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The Good Choices Checklist (Part I)

We’ve all been disappointed, in hindsight, by projects that were probably not a good idea in the first place. To combat the letdown of an FO (finished object) with which we’re unhappy, we’ve created a helpful checklist. It will help you choose projects for yourself that are worth the time and worth the money. (Some of these questions also inform our design process!)

Style

Would I wear this? Would I buy it if I saw it ready-to-wear? Do I like this style on me? Can I customize to a more flattering length? Is this a key piece or an accessory?

Most of these questions depend on your personal approach to style. You’ll want to consider how you like garments to fit (be sure to have a recent set of measurements on hand!) and what kind of accessories you like.

 

Learning

Do I have the skills I need to do this? What skills will I learn?

Knitting projects can often provide the platform for learning a new technique. Before taking on an engaging new project, be sure you know where you can find help with the more technical aspects. Most Churchmouse Classics patterns provide brief tutorials for steps that require a special technique, and we’ll share many of these on our website. If you ever need knitting aid, a different perspective, or just to talk out a problem, our Churchmice are always happy to help!

Pleasure

Will this knitting be fun? Am I in the mood for this project right now? What kind of knitter am I? Do I like to knit and chat, knit and watch TV, or do I prefer meditative silence?

A sure way to find out if you’ll like your planned project is to swatch for gauge and fabric (check out Swatching for Success for more insight). At the same time, you’ll be able to test drive the stitch pattern and see how you like working with your chosen yarn. If you find you don’t like working with the yarn, you can return any skeins that you’ve not wound or used (with the exception of yarn from our Sale Bin). Life is too short to work with a yarn you don’t really love!

Size

How much ease do I want for this style? Given my personal measurements, which size should I knit?

Check out our Measuring for Sweaters and Measuring for Hats stories for some useful tips on sizing, ease, and how to get accurate measurements. (Several of our patterns can be knit in different sizes for different styling.)

 

Yarn

What yarn will work well for this piece? Do I run hot or cold? What kind of care will this yarn need? How many yards per skein? How many yards of yarn will I need for the size I’ve chosen? Do I need any extra (or any less) for customizing the lengths?

When it comes to choosing a yarn for your project, there are many factors to consider. Weight—do you like working with lace-weights, bulky-weights, or somewhere between? Construction—maybe you’d prefer densely plied yarns over a lofty single-ply, or vice versa? Content—some yarns are warmer than others (yak down is warmer than sheep’s wool, sheep’s wool is warmer than plant fibers like cotton and linen) and some are softer (cashmere and silk are smoother and softer than 100% wool yarns).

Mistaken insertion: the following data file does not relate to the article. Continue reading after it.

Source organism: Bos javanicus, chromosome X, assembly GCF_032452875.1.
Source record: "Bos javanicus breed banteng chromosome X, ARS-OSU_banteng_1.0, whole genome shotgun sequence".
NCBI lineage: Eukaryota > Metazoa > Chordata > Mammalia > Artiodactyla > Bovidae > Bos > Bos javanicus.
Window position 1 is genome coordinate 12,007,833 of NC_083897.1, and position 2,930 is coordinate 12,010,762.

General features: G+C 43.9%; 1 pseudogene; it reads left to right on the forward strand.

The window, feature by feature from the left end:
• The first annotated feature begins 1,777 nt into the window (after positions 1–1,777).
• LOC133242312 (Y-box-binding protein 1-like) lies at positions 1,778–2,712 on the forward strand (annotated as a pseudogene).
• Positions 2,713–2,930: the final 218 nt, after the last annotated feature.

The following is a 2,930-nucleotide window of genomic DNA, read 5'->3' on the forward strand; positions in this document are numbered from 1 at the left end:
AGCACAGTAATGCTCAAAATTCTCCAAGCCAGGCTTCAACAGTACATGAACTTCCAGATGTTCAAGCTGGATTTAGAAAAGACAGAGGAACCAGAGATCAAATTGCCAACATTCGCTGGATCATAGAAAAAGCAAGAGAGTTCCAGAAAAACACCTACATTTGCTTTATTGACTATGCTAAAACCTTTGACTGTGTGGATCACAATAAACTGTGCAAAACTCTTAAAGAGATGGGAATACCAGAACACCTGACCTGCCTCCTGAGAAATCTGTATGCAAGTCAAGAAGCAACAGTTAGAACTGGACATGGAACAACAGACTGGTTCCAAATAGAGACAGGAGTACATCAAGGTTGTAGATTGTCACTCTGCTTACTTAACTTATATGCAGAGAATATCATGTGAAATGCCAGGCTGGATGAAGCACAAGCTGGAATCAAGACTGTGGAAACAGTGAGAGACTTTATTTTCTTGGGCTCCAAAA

In order to figure out the number of skeins of a particular yarn you’ll need for your project, divide the yards needed by the yards per skein. Add an extra skein for swatching and testing aftercare.

 

Cost

Is this project worth the cost?

You can determine the estimated cost of a project by multiplying the number of skeins you’ll need by the price per skein. Now ask yourself again, “Will I enjoy this? Will I wear this?”

 

Time

Is this project on a deadline? Do I have this kind of time right now?

You may have more time than you think—ten minutes here and there can really add up!

Estimated Knitting Time

We’re often asked, “How much time will this project take?” Of course, it depends on how quickly you knit and how much knitting time you have. But here’s our favorite method for a ballpark estimate of the time a project might take. It may seem a little silly, but when we’re knitting design prototypes and shop samples, it keeps us honest!

Step 1: Estimated Time per Square Inch

Sq” in swatch _____
Minutes it took to knit swatch _____
Divide sq” by swatch minutes _____ = minutes per sq” [A]

Step 2: Estimated Square Inches in Project

Using pattern dimensions and/or schematic, calculate square inches of each piece using outermost dimensions (a conservative estimate).

Back _____ sq”
Front(s) _____ (x 2 = _____ sq”)
Sleeves _____ x 2 = _____ sq”
Collar, bands, etc _____ sq”

Total sq” _____ [B]

Step 3: Estimated Knitting Hours in Project

Multiply total square inches by minutes per square inch.

[A] _____ x [B] _____ = _____ total minutes.
Divide by 60 for knitting hours _____
Add 1-6 hours for finishing and blocking for total hours _____

Now, do a little reality check—and don’t let yourself get discouraged. Knitting help and encouragement is as close as your phone or device! You can reach helpful Churchmice by calling our Island shop (during business hours, 10:00 am—6:00pm PST) at (206) 780-2686 or emailing us at contact@churchmouseyarns.com. We are always happy to share our love of knitting with you.

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